The labyrinth is not a maze. There are no tricks to it and no dead ends. It has a single circuitous path that winds into the center. The person walking it uses the same path to return and the entrance then becomes the exit. The path is in full view, which allows a person to be quiet and focus internally. Generally there are three stages to the walk: releasing on the way in, receiving in the center and returning; that is, taking back out into the world that which you have received. There is no right way or wrong way to walk a labyrinth. Use the labyrinth in any way that meets what you need. The labyrinth design we have is a replica of the 11-circuit labyrinth of Chartres Cathedral in France. This pattern, once central to cathedral culture, was inlaid into the stone floor in 1201.
The labyrinth is an ancient pattern found in many cultures around the world. Labyrinth designs were found on pottery, tablets and tiles date as far back as 4000 years. Many patterns are based on spirals from nature. In Native American culture it is called the Medicine Wheel and Man in the Maze. The Celts described it as the Never Ending Circle. It is also called the Kabala in mystical Judaism. One feature they all share is that they have one path which winds in a circuitous way to the center. Labyrinths are currently being used world-wide as a way to quiet the mind, find balance,and encourage meditation, insight and celebration. They are open to all people as a non-denominational, cross-cultural tool of well-being. They can be found in medical centers, parks, churches, schools, prisons, memorial parks and retreat centers as well as in people’s backyards.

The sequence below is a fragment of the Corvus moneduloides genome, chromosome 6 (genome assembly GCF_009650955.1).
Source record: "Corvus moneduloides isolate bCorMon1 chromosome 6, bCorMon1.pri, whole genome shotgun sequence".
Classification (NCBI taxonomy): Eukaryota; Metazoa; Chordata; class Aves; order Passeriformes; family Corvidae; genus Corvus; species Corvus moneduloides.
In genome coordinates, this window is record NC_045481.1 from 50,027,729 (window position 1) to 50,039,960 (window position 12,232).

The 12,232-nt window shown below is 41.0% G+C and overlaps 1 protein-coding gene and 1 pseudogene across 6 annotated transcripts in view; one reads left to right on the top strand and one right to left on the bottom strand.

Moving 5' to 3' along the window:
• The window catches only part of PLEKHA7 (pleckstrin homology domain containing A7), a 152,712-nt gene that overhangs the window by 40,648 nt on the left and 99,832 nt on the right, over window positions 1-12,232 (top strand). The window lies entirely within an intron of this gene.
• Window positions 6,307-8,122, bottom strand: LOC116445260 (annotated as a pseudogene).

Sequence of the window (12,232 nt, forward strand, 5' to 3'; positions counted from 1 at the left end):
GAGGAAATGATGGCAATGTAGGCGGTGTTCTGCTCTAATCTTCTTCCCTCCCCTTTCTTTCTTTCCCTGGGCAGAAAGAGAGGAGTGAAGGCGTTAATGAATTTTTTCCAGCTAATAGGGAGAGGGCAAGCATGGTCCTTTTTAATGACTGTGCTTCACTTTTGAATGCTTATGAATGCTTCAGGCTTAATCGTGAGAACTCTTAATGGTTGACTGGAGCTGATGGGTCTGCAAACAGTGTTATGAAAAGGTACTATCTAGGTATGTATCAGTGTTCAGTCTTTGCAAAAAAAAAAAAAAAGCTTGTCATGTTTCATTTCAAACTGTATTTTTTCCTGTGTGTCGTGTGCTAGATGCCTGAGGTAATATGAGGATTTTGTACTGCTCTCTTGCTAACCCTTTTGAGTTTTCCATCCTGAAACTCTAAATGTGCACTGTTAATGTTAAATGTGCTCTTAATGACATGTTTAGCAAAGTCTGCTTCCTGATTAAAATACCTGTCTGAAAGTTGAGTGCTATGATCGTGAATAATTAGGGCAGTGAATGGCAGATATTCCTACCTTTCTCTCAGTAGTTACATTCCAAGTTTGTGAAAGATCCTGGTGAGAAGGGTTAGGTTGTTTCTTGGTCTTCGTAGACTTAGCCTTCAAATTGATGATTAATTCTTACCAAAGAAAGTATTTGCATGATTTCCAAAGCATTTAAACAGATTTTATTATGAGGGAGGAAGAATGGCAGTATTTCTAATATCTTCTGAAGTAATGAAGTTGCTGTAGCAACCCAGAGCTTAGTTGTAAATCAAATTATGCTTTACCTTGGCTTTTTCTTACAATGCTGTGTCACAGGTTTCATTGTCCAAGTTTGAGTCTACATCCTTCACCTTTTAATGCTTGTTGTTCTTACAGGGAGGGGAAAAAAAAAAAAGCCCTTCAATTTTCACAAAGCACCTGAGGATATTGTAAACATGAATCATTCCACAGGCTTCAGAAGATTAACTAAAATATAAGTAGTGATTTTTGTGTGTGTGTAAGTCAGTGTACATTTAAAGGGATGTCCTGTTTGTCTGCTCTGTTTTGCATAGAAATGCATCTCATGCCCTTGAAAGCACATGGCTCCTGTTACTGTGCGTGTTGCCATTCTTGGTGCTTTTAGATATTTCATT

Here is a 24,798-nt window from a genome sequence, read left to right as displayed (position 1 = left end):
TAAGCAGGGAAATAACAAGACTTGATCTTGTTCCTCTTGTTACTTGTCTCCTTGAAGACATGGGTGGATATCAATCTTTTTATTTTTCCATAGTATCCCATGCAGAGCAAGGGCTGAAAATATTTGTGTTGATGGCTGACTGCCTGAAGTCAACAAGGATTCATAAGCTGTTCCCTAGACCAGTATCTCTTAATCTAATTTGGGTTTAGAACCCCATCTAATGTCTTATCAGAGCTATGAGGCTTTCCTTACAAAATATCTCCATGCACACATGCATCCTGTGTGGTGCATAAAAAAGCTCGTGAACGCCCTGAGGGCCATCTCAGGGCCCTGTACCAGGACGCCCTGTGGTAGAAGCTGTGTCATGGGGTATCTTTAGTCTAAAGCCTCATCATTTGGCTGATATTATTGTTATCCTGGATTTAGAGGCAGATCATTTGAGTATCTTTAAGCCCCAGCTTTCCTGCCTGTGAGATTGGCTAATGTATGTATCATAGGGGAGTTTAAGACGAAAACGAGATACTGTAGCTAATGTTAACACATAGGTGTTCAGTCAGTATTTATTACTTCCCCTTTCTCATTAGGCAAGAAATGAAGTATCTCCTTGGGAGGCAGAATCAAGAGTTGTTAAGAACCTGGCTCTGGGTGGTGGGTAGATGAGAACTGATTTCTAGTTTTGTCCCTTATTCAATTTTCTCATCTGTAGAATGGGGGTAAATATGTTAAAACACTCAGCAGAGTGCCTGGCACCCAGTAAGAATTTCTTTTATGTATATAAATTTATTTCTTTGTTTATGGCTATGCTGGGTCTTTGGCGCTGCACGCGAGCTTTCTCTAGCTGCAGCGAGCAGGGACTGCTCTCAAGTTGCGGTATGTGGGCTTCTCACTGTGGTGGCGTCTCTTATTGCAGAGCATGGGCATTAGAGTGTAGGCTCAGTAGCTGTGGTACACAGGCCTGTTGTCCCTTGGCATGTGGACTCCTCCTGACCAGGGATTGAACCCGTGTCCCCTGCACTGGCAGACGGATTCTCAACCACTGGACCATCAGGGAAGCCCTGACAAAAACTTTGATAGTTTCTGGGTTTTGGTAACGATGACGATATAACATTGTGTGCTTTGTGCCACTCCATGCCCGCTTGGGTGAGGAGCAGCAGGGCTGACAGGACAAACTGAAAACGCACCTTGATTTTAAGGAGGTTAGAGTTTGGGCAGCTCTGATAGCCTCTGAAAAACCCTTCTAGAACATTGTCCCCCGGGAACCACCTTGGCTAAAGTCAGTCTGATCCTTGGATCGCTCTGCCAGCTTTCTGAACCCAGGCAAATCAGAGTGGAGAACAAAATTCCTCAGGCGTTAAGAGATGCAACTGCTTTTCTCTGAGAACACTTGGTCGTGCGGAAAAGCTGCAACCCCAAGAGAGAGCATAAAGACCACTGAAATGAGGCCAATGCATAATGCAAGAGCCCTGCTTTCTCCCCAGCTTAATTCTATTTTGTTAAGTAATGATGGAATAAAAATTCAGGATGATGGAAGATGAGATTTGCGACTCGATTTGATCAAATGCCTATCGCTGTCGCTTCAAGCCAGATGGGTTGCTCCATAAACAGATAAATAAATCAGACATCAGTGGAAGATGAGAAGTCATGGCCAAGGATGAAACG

There are many ways to describe a labyrinth. It is a path of prayer, a walking meditation, a crucible of change, a watering hole for the spirit and a mirror of the soul. May you be nourished.
The Labyrinth is an ancient spiritual practice for the purpose of prayer and meditation. Whether you walk the Labyrinth or prefer to sit quietly in the space, you are welcome to come receive the refreshment of God. It takes 20-30 minutes to walk the Labyrinth and there is a brochure available with practical suggestions for walking the Labyrinth for those who are new to the practice. Come receive the blessing of God’s healing Spirit.
The Labyrinth at First Christian Church Pomona is open on a periodic basis. Call the church office for a current schedule (909) 622-1144 or see the church calendar.